"Kali appears to be in shock but I think she can walk by herself."  I said, even though Kali looked at me as if she didn't know me.  "Let's get them back to the car.  I'll help you with Cassi."

     With Roger on one side and me on the other we carried Cassi back to the car.  Kali was still walking but more like a zombie than a person; I had to tell her to stop walking when we reached the car.  I had bought a first aid kit for the car and was awfully glad I had it.  Roger and I got water, antiseptic and bandages and did the best we could at first aid.

     Roger got in back with Cassi and I tried to start the car . . . but it wouldn't start.  I tried again.  It still wouldn't start.  Roger checked under the hood.

     He came over and leaned on the driver's door.  "The wires and rubber parts are burned and melted."

     "It was running fine when we arrived!"  I exclaimed.

     "I know.  This is weird, Alvin.  . . . Does Kali have her cell phone?"

     "I looked in her pockets but couldn't find it.  It's dark and it looks like we're here for the night," I said with resignation.

     I gathered fallen branches and started a fire in our grill.  It lit the area well enough to see.  We covered the girls with blankets.  Roger recited The Lord's Prayer.

     "Ahhhh!"  Kali sat up and screamed!  . . . She kept on screaming.

     "Kali.  Everything is OK.  Relax," I said calmly.  She stopped screaming but she was shaking uncontrollably.

     "Alvin, . . . when I checked Cassi out for injuries I found cuts that looked like surgical incisions."

     "I know.  I saw the same thing on Kali," I replied, feeling both exhaustion and shock myself.  Soon we were all asleep.

 

     The Sun rose and the park looked its cheerful self again.  I made coffee and Roger made sandwiches.  Kali took the coffee when I offered it and she looked better --- that zombie look was gone.

     "I don't know what happened," Kali said with difficulty.  Then she sipped some coffee.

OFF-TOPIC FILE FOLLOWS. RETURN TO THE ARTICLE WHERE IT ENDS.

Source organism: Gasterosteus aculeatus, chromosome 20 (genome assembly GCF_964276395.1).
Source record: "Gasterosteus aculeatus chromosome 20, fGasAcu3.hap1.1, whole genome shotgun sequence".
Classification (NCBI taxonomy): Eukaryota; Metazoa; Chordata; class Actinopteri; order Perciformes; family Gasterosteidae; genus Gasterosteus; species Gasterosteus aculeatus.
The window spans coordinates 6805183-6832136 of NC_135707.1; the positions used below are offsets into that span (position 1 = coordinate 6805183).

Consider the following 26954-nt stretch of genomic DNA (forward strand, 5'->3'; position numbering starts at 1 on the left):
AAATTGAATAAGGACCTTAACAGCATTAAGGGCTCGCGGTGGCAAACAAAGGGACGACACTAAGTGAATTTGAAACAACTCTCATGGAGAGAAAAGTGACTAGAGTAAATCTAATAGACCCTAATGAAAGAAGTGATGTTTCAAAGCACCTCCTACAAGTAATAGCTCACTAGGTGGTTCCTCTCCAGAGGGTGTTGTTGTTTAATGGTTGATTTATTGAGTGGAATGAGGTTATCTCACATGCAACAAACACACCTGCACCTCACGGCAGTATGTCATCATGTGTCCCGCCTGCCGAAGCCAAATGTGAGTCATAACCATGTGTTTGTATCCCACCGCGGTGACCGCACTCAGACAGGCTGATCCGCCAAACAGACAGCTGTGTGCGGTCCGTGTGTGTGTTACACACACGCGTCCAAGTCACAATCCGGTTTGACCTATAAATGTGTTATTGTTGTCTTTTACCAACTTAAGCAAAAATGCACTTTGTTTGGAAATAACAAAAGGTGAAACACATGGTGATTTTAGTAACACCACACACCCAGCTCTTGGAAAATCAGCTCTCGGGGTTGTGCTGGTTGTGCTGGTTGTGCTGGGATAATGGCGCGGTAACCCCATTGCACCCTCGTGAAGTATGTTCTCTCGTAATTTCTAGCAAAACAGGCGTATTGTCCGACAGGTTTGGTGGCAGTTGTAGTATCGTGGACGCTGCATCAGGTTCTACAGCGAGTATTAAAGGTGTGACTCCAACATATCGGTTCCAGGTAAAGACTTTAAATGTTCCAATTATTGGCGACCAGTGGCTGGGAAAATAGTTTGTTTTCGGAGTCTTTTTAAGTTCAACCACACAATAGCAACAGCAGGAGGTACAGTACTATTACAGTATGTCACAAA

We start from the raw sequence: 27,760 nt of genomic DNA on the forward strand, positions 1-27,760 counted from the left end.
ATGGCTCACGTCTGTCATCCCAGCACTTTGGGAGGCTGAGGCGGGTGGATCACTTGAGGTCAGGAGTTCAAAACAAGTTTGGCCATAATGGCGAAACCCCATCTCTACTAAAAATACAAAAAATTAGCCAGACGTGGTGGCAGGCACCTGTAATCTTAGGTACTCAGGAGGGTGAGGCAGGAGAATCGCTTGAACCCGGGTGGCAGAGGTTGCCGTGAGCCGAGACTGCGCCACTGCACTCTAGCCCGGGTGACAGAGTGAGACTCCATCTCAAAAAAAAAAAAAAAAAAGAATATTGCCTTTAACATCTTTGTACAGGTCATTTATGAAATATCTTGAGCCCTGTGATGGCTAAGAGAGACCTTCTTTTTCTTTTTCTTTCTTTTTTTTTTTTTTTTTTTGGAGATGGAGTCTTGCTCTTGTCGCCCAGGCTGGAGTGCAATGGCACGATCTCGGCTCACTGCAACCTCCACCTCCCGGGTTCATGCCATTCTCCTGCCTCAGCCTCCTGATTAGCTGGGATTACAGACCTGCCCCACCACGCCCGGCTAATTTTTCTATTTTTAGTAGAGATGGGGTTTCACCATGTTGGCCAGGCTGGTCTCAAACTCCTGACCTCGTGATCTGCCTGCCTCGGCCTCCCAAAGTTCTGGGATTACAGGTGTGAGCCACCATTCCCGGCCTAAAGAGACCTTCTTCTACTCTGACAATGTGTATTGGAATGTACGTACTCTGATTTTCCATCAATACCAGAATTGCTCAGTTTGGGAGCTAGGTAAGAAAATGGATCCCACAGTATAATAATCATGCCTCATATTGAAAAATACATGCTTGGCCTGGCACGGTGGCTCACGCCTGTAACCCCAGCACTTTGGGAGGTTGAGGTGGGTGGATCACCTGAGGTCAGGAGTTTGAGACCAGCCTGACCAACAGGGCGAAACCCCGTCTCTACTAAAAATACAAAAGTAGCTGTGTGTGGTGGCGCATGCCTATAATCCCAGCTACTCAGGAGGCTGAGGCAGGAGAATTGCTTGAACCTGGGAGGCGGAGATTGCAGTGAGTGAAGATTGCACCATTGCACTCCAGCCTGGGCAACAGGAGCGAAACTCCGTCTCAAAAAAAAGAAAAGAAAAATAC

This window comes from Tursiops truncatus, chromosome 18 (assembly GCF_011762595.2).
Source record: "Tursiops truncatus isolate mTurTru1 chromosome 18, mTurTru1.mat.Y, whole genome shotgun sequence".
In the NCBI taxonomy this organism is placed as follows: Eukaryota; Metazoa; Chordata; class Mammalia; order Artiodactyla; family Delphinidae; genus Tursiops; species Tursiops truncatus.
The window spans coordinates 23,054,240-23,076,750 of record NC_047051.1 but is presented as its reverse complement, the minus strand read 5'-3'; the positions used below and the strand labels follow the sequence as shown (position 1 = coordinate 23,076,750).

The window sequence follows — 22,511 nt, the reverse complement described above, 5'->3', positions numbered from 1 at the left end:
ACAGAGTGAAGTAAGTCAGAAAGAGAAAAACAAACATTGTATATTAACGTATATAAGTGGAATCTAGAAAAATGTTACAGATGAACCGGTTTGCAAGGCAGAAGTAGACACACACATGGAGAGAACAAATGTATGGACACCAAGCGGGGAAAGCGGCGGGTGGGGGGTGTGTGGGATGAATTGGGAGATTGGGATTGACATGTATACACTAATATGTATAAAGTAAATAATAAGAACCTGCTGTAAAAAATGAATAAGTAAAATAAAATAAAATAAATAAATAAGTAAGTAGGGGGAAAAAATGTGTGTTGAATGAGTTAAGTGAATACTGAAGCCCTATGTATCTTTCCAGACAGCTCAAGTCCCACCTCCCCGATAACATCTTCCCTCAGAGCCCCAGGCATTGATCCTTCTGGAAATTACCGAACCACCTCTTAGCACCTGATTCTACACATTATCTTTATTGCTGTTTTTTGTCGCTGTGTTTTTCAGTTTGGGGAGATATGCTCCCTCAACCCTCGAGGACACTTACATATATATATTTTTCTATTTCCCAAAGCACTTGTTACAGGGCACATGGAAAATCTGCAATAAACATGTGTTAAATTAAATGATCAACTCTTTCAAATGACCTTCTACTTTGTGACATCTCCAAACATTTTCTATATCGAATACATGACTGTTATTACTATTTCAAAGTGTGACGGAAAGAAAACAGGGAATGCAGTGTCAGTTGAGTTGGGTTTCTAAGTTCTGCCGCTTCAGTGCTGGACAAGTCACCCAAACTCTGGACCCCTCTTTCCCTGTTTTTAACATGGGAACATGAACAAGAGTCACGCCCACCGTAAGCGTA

"Do you remember anything at all?" I asked as casually as I could.

     "We were sitting beside the pond and then I can't remember anything until I woke up.  I vaguely remember screaming and you telling me to relax." Kali said.  "Your name is Alvin.  . . . But I can't remember your last name," she added.

     "Alvin told you to relax about one o'clock last night," Roger replied, "And his last name is Stone."

     "Kali, right now the car doesn't run, but we are going to get you to a Doctor as quickly as we can," I said.

     "I feel alright now, except for these cuts on my arms.  But I have missing time that I just can't remember."

     "Alvin!  Cassi woke up!"  Roger shouted.  We gathered around her.

     Cassi began to cry.  Thank God Kali, you saved me!"  She reached out and Kali and Cassi hugged each other.

     "What did I do?" Kali asked sincerely.

     "Your karate Kali!  You jumped up and began killing them.  You killed them one after another.  They were shooting at you but you didn't stop!"  Cassi began crying and sobbing.

     "Who was she fighting?" I asked.

     "Strange looking things!  They were awful!"  Cassi exclaimed.

     "Oh no!"  Roger exclaimed.  "It's starting to look like an alien thing!"

     "I didn't see any spaceships," I said.

     "And you went to sleep under that tree," Roger replied accusingly.

     "I was strapped to a table!"  Cassi continued.  "They were cutting me with this laser when Kali jumped up and began kicking and punching.  She had been cut herself but still she fought.  She unstrapped me and dragged me out the hatch.  I don't remember anymore.  . . . I must have passed out."

     "This is an alien thing, Roger!   I hope they aren't still here," I said, looking around nervously.  Roger was looking around too!

     No cars, campers, trucks --- nothing entered the park that morning.  We ate leftovers.  They hadn't known I would buy steaks.  Kali had brought a pound of coffee and a block of cheddar cheese, Roger a jar of peanut butter, blueberry jelly, and two loaves of bread, Cassi a salad, and a vanilla cake she had baked herself, and I had a case of canned chili in the trunk. I had bought it for emergencies.  . . . Enough for a couple of days.